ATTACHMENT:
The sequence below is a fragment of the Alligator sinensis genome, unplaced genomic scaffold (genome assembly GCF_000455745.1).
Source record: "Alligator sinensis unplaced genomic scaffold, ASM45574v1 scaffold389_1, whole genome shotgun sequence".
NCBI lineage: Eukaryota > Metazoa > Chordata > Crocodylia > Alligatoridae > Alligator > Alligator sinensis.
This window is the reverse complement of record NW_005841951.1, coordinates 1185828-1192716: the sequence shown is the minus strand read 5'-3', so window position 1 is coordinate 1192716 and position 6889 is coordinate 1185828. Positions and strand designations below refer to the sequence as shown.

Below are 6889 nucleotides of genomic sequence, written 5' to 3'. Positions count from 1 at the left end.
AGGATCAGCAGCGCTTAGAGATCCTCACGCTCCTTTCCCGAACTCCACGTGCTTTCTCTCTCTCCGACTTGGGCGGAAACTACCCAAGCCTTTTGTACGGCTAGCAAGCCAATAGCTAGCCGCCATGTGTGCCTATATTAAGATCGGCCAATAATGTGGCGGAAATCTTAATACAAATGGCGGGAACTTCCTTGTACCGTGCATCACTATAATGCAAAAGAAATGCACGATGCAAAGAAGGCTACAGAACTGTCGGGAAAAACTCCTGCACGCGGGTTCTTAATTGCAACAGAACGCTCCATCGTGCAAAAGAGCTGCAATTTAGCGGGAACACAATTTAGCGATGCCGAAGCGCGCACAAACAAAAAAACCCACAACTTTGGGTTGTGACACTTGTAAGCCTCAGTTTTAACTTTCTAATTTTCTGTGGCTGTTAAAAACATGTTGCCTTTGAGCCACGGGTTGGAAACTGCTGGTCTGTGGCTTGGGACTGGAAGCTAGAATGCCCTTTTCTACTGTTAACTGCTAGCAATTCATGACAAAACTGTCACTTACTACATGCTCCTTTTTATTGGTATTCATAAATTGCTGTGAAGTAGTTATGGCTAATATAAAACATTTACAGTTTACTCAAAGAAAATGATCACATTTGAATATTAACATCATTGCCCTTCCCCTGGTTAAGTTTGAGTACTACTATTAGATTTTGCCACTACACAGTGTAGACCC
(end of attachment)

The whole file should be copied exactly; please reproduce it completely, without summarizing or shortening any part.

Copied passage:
The sequence below is a fragment of the Alligator sinensis genome, unplaced genomic scaffold (genome assembly GCF_000455745.1).
Source record: "Alligator sinensis unplaced genomic scaffold, ASM45574v1 scaffold389_1, whole genome shotgun sequence".
NCBI lineage: Eukaryota > Metazoa > Chordata > Crocodylia > Alligatoridae > Alligator > Alligator sinensis.
This window is the reverse complement of record NW_005841951.1, coordinates 1185828-1192716: the sequence shown is the minus strand read 5'-3', so window position 1 is coordinate 1192716 and position 6889 is coordinate 1185828. Positions and strand designations below refer to the sequence as shown.

Below are 6889 nucleotides of genomic sequence, written 5' to 3'. Positions count from 1 at the left end.
AGGATCAGCAGCGCTTAGAGATCCTCACGCTCCTTTCCCGAACTCCACGTGCTTTCTCTCTCTCCGACTTGGGCGGAAACTACCCAAGCCTTTTGTACGGCTAGCAAGCCAATAGCTAGCCGCCATGTGTGCCTATATTAAGATCGGCCAATAATGTGGCGGAAATCTTAATACAAATGGCGGGAACTTCCTTGTACCGTGCATCACTATAATGCAAAAGAAATGCACGATGCAAAGAAGGCTACAGAACTGTCGGGAAAAACTCCTGCACGCGGGTTCTTAATTGCAACAGAACGCTCCATCGTGCAAAAGAGCTGCAATTTAGCGGGAACACAATTTAGCGATGCCGAAGCGCGCACAAACAAAAAAACCCACAACTTTGGGTTGTGACACTTGTAAGCCTCAGTTTTAACTTTCTAATTTTCTGTGGCTGTTAAAAACATGTTGCCTTTGAGCCACGGGTTGGAAACTGCTGGTCTGTGGCTTGGGACTGGAAGCTAGAATGCCCTTTTCTACTGTTAACTGCTAGCAATTCATGACAAAACTGTCACTTACTACATGCTCCTTTTTATTGGTATTCATAAATTGCTGTGAAGTAGTTATGGCTAATATAAAACATTTACAGTTTACTCAAAGAAAATGATCACATTTGAATATTAACATCATTGCCCTTCCCCTGGTTAAGTTTGAGTACTACTATTAGATTTTGCCACTACACAGTGTAGACCC